This is the epitome of Greek street food: a grilled flatbread (pita) wrapped around a juicy kebab – finely chopped spit-roasted pork or chunks of pork or chicken grilled on a skewer – with a dollop of yogurt and garlic sauce (tzatziki), and a few slices of fresh tomato. Greeks usually get a souvlaki to go and rarely accompany it with wine, as beer is the more popular option. However, sommelier Nikolas Giannopoulos believes that “a modern retsina, of medium aromatic strength – elegant, herbal and spicy – will subdue the grease in the dish and interact with the pungent flavors of the onion and garlic to lead to a refreshing and playful aftertaste, in perfect harmony.”
Lamb and goat are both flavorsome meats and particular favorites with Greeks, who usually serve them on special occasions, either baked in the oven with potatoes, in a fricassee stew with wild greens, or as grilled ribs. But the most popular preparation, reserved for festive feasts and particularly Easter, is on the spit. Generously salted and rubbed with garlic, oregano and lemon, the entire animal is attached to a long metal spit and slow-roasted over a charcoal fire to acquire a crispy skin and juicy, richly flavored meat. “Xinomavro is a classic choice, as its acidity and fruity notes counterbalance the richness of the meat. Alternatively, I would recommend a Limniona,” says oenologist Marianna Makrigianni.
A majestic comfort food and staunch favorite for a family Sunday lunch, moussaka is “constructed” with layers of fried or roasted sliced eggplant or zucchini and potato, covered in minced beef sauce and then topped with a thick blanket of white sauce. It is richer and heavier than pastitsio, in which the vegetables are replaced with bucatini pasta. “Such complex dishes prefer wines that play a back-up role, with very mild tannins and pleasant fruits, like a fresh Agiorgitiko. If you’re looking for something more obscure and interesting, try a mature Limnio with round, soft tannins,” says chef Manos Zournatzis. “Moussaka demands a red, with a charming flavor imprint and a dynamic character, like a young Xinomavro,” adds Maria Dimou.
• Maria Dimou | Sommelier and PR manager at Katogi & Strofilia vineyards
• Athanase Fakorellis | Consultant Oenologist
• Nikolas Giannopoulos, AIWS | Named Best Sommelier of Greece in 2011, 2012 and 2014, and managing director of Oenophorum Luxury Hospitality Services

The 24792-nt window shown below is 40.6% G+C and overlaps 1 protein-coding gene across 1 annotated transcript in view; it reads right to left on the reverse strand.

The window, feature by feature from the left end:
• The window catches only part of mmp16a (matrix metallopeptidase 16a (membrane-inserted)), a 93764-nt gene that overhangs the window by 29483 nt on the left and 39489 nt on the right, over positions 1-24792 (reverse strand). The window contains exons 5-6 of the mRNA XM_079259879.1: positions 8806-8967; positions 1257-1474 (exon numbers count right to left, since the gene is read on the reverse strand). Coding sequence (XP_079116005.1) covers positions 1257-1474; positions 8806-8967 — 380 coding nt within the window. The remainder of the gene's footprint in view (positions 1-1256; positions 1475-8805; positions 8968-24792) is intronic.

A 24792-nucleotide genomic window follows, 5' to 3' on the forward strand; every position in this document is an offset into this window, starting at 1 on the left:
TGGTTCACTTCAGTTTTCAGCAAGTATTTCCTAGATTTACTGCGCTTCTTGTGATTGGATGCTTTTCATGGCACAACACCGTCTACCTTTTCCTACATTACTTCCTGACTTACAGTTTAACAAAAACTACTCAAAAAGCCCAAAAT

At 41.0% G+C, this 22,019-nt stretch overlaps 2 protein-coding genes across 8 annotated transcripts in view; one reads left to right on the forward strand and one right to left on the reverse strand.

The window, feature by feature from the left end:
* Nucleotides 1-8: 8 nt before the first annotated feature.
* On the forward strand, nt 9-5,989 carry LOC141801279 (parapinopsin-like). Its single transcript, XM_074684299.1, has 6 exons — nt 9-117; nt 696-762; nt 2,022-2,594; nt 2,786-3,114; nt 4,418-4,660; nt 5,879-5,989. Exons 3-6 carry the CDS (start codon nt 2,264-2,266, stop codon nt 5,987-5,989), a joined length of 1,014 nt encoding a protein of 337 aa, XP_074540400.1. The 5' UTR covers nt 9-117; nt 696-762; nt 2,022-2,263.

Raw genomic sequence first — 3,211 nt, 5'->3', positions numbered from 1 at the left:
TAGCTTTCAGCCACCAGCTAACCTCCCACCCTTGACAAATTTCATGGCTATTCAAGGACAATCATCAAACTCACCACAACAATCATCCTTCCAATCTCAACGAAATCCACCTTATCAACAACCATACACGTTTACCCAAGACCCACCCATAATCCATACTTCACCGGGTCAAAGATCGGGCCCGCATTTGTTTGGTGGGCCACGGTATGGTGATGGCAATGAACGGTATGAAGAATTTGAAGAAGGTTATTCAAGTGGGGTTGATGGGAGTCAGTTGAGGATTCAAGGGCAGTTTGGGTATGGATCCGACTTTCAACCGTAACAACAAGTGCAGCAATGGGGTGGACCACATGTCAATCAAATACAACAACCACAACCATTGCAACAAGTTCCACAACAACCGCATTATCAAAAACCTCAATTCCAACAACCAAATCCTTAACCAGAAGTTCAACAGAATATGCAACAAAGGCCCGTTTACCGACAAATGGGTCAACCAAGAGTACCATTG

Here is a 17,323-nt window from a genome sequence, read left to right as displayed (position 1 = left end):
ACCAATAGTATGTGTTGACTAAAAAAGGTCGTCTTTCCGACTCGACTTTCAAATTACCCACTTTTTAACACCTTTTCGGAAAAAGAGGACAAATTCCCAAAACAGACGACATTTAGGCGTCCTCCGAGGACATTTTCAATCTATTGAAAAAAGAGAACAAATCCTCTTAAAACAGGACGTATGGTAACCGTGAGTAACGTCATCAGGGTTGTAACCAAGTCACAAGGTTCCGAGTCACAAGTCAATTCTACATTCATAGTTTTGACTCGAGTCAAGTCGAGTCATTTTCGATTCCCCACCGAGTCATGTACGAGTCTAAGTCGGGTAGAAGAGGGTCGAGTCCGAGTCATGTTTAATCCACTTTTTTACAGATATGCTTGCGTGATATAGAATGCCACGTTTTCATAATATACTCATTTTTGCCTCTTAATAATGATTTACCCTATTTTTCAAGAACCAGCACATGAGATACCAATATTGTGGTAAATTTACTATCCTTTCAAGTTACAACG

• Chryssa Giatra | Oenologist, wine consultant
• Yiannis Kaimenakis | Sommelier
• Maria Katsouli | Head sommelier and olive oil expert
• Ted Lelekas | Vice-president of the International Federation of Wine and Spirit Journalists and Writers (FIJEV)
• George Loukas | Sommelier, founder of the Genius in Gastronomy seminar and consultancy firm
• Nikos Loukakis | Wine and food consultant
• Marianna Makrigianni | Oenologist, AIWS of the Wine & Spirit Professional Center (WSPC) in Athens
• Sofia Perpera | Director of the Greek Wine Bureau in North America
• Manos Zournatzis | Chef, co-owner of Cookoovaya restaurant in Athens
Greek Horiatiki Salad
One of the most popular salads in the world, it is made with sweet summer tomatoes, olives, sliced onion and cucumber, and may be enriched with other delights like capers, arugula (or rocket), oregano, purslane, etc – always with high-quality, extra-virgin olive oil and a generous slab of feta cheese. As it is based on tomato, bitter-sweet rosés are considered a perfect match, and so too are fragrant whites. Maria Katsouli recommends “Assyrtiko or Malagousia, in a single-variety or blended wine, where the herbal aromas of the varieties create a dance of flavors with the components of the salad.” For Yiannis Kaimenakis, it would be equally interesting to try “a fresh rosé with accentuated acidity from any native variety.”
Fresh fish is the star of Greek cuisine: a first-rate ingredient showcased in its pristine simplicity with just a simple sauce of high-quality olive oil, fresh lemon juice, rock salt and, occasionally, a measured sprinkling of dried oregano. The general rule when it comes to fish is to avoid overly fragrant whites that will mask its flavor. When it is grilled, moreover, you want the body lent by barrel-aging, while acidity is also more than welcome. George Loukas recommends “an Assyrtiko that has spent some time in a barrel, preferably not from the Santorini area, so that the variety’s characteristic acidity and only slightly fruity notes are allowed to come forth and pair with the briny qualities of the juicy flesh. Save the unbarreled Santorini Assyrtiko for grilled sardines, roe dip and other such dishes with more intensity.” Nikos Loukakis agrees, adding that “big fish want whites that are full in body and alcohol content, and with the discreet presence of the barrel, such as Crete’s Vidiano.”
Spinach pie is an all-rounder for Greeks, served at formal dinners, regular family meals, for breakfast or as a snack on the go. In this dish, crispy filo pastry, lightly greased with olive oil and sometimes topped with a sprinkling of sesame seeds, embraces a rich filling of spinach, dill, beaten eggs, spring onion and – usually – feta cheese. To bring out the filling’s creamy texture and elevate the flavors, choose aromatic and oily whites. “Wines with refreshing acidity and a bold aromatic character with notes of flowers and spices, like Moschofilero or a Roditis blend, are just the thing for spinach pie,” says Maria Dimou.